Peter Ruff and the Double Four HTML version

I.6. The Little Lady From Servia
Westward sped the little electric brougham, driven without regard to police
regulations or any rule of the road: silent and swift, wholly regardless of other
vehicles - as though, indeed, its occupants were assuming to themselves the
rights of Royalty. Inside, Peter Ruff, a little breathless, was leaning forward, tying
his white cravat with the aid of the little polished mirror set in the middle of the
dark green cushions. At his right hand was Lady Mary, watching his proceedings
with an air of agonised impatience.
"Let me tell you - " she begged.
"Kindly wait till I have tied this and put my studs in," Peter Ruff interrupted. "It is
impossible for me to arrive at a ball in this condition, and I cannot give my whole
attention to more than one thing at a time."
"We shall be there in five minutes!" she exclaimed. "What is the good, unless you
understand, of your coming at all?"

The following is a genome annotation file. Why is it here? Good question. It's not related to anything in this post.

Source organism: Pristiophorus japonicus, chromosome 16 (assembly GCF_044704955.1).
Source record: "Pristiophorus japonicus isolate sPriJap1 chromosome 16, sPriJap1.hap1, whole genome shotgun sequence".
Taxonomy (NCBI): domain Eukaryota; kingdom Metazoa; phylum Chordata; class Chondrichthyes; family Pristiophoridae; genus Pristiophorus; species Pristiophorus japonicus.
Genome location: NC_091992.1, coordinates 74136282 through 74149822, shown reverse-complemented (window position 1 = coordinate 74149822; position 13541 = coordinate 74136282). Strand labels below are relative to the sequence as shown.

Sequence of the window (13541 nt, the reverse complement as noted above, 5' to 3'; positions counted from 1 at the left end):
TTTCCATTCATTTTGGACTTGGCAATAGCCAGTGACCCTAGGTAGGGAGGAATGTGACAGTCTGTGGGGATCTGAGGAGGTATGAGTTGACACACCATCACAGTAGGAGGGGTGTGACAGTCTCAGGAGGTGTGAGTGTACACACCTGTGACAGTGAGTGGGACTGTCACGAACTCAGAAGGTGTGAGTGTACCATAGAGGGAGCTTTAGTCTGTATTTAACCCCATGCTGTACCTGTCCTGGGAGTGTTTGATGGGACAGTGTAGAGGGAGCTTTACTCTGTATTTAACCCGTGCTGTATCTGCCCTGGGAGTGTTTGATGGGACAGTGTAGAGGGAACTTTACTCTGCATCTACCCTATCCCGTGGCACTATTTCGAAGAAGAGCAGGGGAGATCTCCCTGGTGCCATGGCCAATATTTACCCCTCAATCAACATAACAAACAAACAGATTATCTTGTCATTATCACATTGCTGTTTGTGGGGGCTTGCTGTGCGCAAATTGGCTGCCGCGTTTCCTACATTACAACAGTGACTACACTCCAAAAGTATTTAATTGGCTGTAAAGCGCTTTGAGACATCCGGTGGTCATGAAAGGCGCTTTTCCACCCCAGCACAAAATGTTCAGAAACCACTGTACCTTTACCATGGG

Peter Ruff surveyed his tie critically. Fortunately, it pleased him. He began to
press the studs into their places with firm fingers. Around them surged the traffic
of Piccadilly; in front, the gleaming arc of lights around Hyde Park Corner. They
had several narrow escapes. Once the brougham swayed dangerously as they
cut in on the wrong side of an island lamp-post. A policeman shouted after them,
another held up his hand - the driver of the brougham took no notice.
"I am ready," Peter Ruff said, quietly.
"My younger brother - Maurice," she began, breathlessly - you've never met him,
I know, but you've heard me speak of him. He is private secretary to Sir James
Wentley - "
"Minister for Foreign Affairs?" Ruff asked, swiftly.